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Neela’s ‘You’ll Never Know’ is a call to fight domestic violence

CultureNeela’s ‘You’ll Never Know’ is a call to fight domestic violence

How does a young woman express her anguish against the various injustices of the world? In the case of Indo-Canadian artist Neela, it’s by singing about them. Her latest single, ‘You’ll Never Know’, “is about empowerment and expressing anger and frustration at the injustice of domestic violence.”
In dealing with a sensitive and raw subject, Neela draws on her own feelings of pain and resentment to gain strength to move forward despite the hurt. ‘You’ll Never Know’ has been written by Neela and Alvin Brendan, produced by her along with Akeel Henry and Kevin Ekofo, and Purusha Anokhei has done the album artwork. It is available for streaming on all leading music platforms.
Drawing on her North Indian roots and her initial study of music at the Lucknow School of Music and Jazz, Neela effectively uses her soulful vocals, which have been compared to Snoh Alegra and Etta James. Through her wide range and smooth voice, she experiments with styles like R&B, Soul, Pop, Folk, and EDM. “I was born into an East Indian family, and breaking out of traditional expectations and pursuing a career as an artist was very challenging,” she asserts.
However, her persistence and dedication to her craft finally won her family’s support and brought her to the notice of industry insiders, including Grammy-award winning producers Slakah the Beatchild, Chin Injeti, and Akeel Henry. “I bring with me truth and vulnerability – qualities that once made me feel like an outsider – but in my music and song-writing they create original and honest material,” she explains. Her background in theatre and dance lends an electric energy to her performances, and she unabashedly says that the stage is the place where she feels most comfortable.
She joins the Sunday Guardian Review to chat about her new song. Excerpts from an edited interview:
Q. What was the inspiration for this song?
‘You’ll Never Know’ is a song inspired by domestic violence. I wanted to transform the pain I felt into music. It’s about people’s boundaries being violated physically, sexually, or otherwise, and how the perpetrator will never know the damage they have caused with their actions. When someone has unhealed trauma, the cycles of violence persist. Violence against women is prevalent and heart-wrenching. I have witnessed and felt this in my personal life and globally. 4.7 million women report sexual assault at least once in their lifetime. One in three women has reported physical violence by an intimate partner. In Canada and globally, I think of the murdered and missing indigenous women and children and the lack of awareness surrounding this horrific issue, and I feel motivated to do something about it.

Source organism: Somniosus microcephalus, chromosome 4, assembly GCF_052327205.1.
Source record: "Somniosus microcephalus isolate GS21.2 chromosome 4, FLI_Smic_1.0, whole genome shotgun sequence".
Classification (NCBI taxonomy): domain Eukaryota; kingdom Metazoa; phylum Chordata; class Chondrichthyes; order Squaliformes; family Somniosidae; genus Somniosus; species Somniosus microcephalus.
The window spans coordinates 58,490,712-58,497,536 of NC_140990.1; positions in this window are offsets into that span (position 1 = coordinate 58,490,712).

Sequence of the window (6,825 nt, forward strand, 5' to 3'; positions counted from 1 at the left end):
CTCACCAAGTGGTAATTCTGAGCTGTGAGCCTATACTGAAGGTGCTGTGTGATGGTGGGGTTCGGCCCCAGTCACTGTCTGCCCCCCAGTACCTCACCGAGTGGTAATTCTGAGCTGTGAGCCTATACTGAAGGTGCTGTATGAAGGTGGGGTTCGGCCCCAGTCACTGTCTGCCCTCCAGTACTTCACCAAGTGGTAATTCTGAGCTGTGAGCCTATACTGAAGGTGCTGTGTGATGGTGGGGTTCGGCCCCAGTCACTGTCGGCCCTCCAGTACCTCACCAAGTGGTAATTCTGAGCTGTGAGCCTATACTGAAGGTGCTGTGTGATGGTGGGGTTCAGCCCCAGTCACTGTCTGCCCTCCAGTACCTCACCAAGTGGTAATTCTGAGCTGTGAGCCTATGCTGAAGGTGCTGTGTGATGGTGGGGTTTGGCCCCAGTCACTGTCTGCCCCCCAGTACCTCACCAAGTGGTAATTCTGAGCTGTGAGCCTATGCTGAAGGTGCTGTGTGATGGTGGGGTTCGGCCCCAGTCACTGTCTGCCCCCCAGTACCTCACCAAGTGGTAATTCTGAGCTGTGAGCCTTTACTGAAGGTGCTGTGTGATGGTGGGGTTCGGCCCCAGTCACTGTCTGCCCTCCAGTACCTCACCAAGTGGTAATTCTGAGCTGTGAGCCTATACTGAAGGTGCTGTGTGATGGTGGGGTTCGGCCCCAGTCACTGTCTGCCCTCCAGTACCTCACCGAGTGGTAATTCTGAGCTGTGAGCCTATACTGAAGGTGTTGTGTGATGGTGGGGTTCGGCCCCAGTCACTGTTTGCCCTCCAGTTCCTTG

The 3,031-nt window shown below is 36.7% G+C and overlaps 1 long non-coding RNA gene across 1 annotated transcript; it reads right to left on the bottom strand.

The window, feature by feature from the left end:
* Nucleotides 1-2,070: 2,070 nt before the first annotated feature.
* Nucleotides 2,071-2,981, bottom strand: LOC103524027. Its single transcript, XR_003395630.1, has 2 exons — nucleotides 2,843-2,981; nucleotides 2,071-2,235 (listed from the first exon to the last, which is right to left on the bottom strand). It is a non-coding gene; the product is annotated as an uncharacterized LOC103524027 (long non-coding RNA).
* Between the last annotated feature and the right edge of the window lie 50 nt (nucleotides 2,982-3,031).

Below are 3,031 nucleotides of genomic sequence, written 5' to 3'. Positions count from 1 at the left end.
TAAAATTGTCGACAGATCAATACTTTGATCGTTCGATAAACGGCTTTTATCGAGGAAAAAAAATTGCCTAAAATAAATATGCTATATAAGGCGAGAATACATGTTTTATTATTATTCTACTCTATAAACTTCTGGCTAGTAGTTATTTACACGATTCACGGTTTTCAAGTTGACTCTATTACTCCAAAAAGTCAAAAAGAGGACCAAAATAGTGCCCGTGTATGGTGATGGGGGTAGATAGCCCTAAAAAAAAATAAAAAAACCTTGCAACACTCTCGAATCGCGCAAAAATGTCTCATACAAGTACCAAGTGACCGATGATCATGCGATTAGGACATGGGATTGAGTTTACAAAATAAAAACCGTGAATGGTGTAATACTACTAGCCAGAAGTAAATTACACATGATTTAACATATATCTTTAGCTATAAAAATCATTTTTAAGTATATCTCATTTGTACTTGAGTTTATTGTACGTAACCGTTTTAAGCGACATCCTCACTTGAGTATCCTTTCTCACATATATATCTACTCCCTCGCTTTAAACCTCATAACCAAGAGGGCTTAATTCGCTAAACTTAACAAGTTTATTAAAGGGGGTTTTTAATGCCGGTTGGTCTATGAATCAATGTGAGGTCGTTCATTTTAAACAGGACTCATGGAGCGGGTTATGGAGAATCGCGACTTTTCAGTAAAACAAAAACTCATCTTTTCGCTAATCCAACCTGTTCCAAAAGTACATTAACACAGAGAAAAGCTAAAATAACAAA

My song is equally about empowerment and expressing anger and frustration at this social injustice. While the subject is sensitive and raw, I explore the other side of this pain. The resentment juxtaposed with the strength to move forward despite the hurt, and finally accepting one’s circumstances. These are just some of the complex emotions I express in this single: pain, strength, power, anger, honesty, vulnerability, intimacy, and passion.
Q. What was the process of working on this song like?
My producer Akeel and I expected multiple takes for the song in the recording booth, but because it’s so personal and raw, I sang it all the way through on the first go. And he said that was it! We both had goosebumps listening back to it. As painful as the experience was, I was grateful to be able to transform and release that energy.
We deliberately kept the vocals in this production very raw. We didn’t want too many effects, and I think that this rawness really helps to express the song’s message.
Q. Let’s talk about the video. How was the experience of putting it together?
The visuals are shot in India, and they are inspired by goddess Kali. I resonate with her because she is a symbol of power and change. She destroys evil to protect the innocent. In the music video, I battle Ravana, the king of demons in Hindu mythology, who represents the demon in all of us. I show that it is our duty to transform our fear into love. I also took inspiration from Kalaripayattu, which is an ancient Indian martial arts practice, and in my video, women warriors demonstrate strength and resilience. We collectively wear pink to honour the ‘Gulabi Gang’, which is a vigilante group combating widespread domestic abuse and violence against women.
Noor Anand Chawla pens lifestyle articles for various publications and her blog

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